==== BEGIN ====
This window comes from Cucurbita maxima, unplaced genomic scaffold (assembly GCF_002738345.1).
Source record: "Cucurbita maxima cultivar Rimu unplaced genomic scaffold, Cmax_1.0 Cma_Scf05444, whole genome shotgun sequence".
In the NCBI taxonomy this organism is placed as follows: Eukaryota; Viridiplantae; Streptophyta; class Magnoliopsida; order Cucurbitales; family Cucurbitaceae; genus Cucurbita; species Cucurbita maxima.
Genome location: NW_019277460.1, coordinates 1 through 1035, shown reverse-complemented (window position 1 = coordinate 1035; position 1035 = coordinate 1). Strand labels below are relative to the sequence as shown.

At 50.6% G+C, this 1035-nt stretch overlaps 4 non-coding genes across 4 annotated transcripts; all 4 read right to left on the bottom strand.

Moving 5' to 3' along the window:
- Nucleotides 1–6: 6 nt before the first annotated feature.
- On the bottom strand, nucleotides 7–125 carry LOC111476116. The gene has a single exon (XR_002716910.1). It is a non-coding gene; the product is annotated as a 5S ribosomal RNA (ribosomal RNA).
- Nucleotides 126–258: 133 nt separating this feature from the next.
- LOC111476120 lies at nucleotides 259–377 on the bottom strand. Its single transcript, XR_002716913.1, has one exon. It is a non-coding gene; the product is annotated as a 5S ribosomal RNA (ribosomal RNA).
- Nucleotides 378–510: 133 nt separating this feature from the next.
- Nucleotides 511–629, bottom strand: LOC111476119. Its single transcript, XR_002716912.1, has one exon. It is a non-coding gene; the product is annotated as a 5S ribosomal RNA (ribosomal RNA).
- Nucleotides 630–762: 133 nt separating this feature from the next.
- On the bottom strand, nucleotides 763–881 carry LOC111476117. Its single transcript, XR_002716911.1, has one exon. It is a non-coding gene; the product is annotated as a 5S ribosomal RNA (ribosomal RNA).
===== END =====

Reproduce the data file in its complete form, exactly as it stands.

This window comes from Cucurbita maxima, unplaced genomic scaffold (assembly GCF_002738345.1).
Source record: "Cucurbita maxima cultivar Rimu unplaced genomic scaffold, Cmax_1.0 Cma_Scf05444, whole genome shotgun sequence".
In the NCBI taxonomy this organism is placed as follows: Eukaryota; Viridiplantae; Streptophyta; class Magnoliopsida; order Cucurbitales; family Cucurbitaceae; genus Cucurbita; species Cucurbita maxima.
Genome location: NW_019277460.1, coordinates 1 through 1035, shown reverse-complemented (window position 1 = coordinate 1035; position 1035 = coordinate 1). Strand labels below are relative to the sequence as shown.

At 50.6% G+C, this 1035-nt stretch overlaps 4 non-coding genes across 4 annotated transcripts; all 4 read right to left on the bottom strand.

Moving 5' to 3' along the window:
- Nucleotides 1–6: 6 nt before the first annotated feature.
- On the bottom strand, nucleotides 7–125 carry LOC111476116. The gene has a single exon (XR_002716910.1). It is a non-coding gene; the product is annotated as a 5S ribosomal RNA (ribosomal RNA).
- Nucleotides 126–258: 133 nt separating this feature from the next.
- LOC111476120 lies at nucleotides 259–377 on the bottom strand. Its single transcript, XR_002716913.1, has one exon. It is a non-coding gene; the product is annotated as a 5S ribosomal RNA (ribosomal RNA).
- Nucleotides 378–510: 133 nt separating this feature from the next.
- Nucleotides 511–629, bottom strand: LOC111476119. Its single transcript, XR_002716912.1, has one exon. It is a non-coding gene; the product is annotated as a 5S ribosomal RNA (ribosomal RNA).
- Nucleotides 630–762: 133 nt separating this feature from the next.
- On the bottom strand, nucleotides 763–881 carry LOC111476117. Its single transcript, XR_002716911.1, has one exon. It is a non-coding gene; the product is annotated as a 5S ribosomal RNA (ribosomal RNA).